I do have a home here, so it is like my second home. The idea of Ambulante happening in the States — well, the idea, it’s been around for quite a long time. But when we shot the film Cesar Chávez, we moved to the States, we moved to California. Since day one of that trip to the States me and my partners were talking about the importance of making sure that Ambulante keeps helping to make these connections [between people] happen.

And it’s quite amazing to be in a city so rich and diverse like L.A. and at the same time with a lack of information on what’s going on today in Latin America. Again, we’ve allowed that border to separate us in many ways and we have to make sure we work against that.

Los Angeles is kind of a microcosm of the United States in that there’s generations of people that were born in the U.S. that are of Mexican descent living there and at the same time there’s people that are very recent arrivals. You recently directed the movie Cesar Chavez about a very important historical figure for Mexican-Americans, the co-founder of the United Farm Workers union, César Chávez. Did the experience of living in L.A. during the filming of Cesar Chavez make you more aware of the differences and the similarities amongst recent Mexican immigrants and U.S.-born Mexicans?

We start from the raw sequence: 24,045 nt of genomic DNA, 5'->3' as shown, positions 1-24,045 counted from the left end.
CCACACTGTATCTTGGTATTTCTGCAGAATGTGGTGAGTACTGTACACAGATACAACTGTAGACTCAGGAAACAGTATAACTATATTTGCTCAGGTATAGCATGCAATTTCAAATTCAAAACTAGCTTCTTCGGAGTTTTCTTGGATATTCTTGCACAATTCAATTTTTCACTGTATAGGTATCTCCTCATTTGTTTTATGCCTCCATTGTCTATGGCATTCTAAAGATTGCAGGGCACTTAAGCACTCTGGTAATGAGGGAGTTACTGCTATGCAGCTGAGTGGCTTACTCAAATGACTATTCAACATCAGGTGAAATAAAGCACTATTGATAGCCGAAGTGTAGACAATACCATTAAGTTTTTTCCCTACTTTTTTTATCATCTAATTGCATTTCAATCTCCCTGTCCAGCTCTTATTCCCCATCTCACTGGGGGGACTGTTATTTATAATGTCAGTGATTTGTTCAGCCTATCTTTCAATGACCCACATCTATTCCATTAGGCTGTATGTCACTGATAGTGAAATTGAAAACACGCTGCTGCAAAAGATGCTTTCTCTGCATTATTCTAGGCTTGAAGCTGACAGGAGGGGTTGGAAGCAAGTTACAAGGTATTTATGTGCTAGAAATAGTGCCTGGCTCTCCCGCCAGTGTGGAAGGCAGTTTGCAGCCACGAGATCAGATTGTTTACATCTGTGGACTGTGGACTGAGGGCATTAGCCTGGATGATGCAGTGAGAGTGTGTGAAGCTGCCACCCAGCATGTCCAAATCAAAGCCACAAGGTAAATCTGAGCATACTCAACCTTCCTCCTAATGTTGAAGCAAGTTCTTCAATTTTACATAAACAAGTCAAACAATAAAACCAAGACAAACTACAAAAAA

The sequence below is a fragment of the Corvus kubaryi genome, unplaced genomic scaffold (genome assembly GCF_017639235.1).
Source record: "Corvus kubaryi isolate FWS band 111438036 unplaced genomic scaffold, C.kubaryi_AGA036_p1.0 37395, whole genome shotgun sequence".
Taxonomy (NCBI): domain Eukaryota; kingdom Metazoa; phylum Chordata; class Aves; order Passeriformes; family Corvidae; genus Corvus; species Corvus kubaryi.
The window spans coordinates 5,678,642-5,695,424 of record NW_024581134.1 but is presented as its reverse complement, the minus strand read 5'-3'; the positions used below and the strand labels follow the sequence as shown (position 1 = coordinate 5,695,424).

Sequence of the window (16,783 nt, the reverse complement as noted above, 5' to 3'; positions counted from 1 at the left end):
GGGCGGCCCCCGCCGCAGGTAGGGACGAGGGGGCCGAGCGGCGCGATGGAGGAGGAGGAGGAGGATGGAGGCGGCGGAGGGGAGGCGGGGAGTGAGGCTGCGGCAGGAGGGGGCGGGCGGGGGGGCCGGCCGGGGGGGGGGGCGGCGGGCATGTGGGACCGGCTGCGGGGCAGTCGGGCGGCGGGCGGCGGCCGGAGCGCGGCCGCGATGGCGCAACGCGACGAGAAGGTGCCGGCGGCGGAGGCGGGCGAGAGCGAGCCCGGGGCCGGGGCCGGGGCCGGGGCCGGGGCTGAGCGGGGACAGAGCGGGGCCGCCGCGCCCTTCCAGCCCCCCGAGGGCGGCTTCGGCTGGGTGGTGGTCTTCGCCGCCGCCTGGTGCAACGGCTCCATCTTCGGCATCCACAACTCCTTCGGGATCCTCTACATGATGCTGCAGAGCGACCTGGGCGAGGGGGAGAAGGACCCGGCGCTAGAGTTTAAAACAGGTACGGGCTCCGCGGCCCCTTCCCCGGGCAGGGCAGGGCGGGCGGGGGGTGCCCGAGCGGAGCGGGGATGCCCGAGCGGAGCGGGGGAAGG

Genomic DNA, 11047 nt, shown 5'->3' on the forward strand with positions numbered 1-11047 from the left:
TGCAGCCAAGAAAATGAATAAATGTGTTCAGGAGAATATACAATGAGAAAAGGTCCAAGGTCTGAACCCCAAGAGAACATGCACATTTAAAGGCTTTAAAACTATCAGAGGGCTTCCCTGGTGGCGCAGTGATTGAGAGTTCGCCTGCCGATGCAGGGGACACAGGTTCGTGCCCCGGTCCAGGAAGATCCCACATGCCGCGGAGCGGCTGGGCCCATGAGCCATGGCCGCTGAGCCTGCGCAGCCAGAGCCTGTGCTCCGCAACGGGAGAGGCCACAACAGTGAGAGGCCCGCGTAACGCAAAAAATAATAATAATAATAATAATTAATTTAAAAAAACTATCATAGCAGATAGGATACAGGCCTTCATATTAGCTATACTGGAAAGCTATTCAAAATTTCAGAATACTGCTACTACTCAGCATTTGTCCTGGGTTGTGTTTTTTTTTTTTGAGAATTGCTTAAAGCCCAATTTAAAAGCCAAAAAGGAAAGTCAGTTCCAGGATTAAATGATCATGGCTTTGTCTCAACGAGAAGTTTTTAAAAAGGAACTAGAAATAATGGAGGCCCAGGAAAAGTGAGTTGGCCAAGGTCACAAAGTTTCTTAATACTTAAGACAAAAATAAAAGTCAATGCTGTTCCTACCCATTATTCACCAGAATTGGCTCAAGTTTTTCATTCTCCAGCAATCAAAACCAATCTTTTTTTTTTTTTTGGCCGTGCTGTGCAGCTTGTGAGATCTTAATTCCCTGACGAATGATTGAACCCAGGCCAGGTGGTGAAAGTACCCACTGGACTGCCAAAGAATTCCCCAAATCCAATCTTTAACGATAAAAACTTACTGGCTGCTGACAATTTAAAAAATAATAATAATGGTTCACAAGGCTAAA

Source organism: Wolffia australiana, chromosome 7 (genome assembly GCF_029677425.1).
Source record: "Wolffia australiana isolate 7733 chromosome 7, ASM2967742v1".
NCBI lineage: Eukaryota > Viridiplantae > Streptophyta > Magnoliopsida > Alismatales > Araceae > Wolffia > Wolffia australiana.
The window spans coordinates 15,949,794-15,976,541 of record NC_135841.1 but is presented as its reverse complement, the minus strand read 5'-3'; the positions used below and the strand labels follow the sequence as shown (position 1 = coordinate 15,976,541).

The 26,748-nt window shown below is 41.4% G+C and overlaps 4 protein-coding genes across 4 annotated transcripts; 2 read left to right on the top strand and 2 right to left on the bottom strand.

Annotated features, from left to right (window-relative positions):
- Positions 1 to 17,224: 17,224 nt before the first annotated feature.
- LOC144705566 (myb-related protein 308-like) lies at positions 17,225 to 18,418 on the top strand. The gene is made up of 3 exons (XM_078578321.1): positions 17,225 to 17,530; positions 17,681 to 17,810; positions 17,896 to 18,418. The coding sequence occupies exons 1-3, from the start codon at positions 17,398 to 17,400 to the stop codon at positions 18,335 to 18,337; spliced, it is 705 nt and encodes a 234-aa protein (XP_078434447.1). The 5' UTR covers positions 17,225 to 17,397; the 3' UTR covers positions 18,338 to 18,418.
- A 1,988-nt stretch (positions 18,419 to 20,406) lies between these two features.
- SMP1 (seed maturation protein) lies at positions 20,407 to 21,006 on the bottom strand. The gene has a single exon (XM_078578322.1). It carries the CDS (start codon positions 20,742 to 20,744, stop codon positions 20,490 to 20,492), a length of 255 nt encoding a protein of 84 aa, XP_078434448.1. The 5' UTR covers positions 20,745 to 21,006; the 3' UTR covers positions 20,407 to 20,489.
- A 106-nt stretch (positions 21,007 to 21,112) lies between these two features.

I guess what I realized was the amount of layers. We tend to put labels on things. There’s one thing that we call the “Mexican-Americans,” there’s one thing they call the “Latino population,” the “Hispanic.” The amount of layers, of richness, of diversity used to define that complexity, it’s unbelievable. It’s almost as if you were traveling through Latin America. Then, you go to Europe and they think Chile is the same as Mexico. I’m like, “No! Oh my God! In fact, sometimes we need subtitles to see each other’s films!”

So hopefully, I do think documentaries can bring awareness of this complexity, and celebrating differences and understanding these differences. I do believe that documentaries are a tool of change because they confront you instantly with who you are by listening to the stories of others. So it’s important we all make documentaries that challenge people.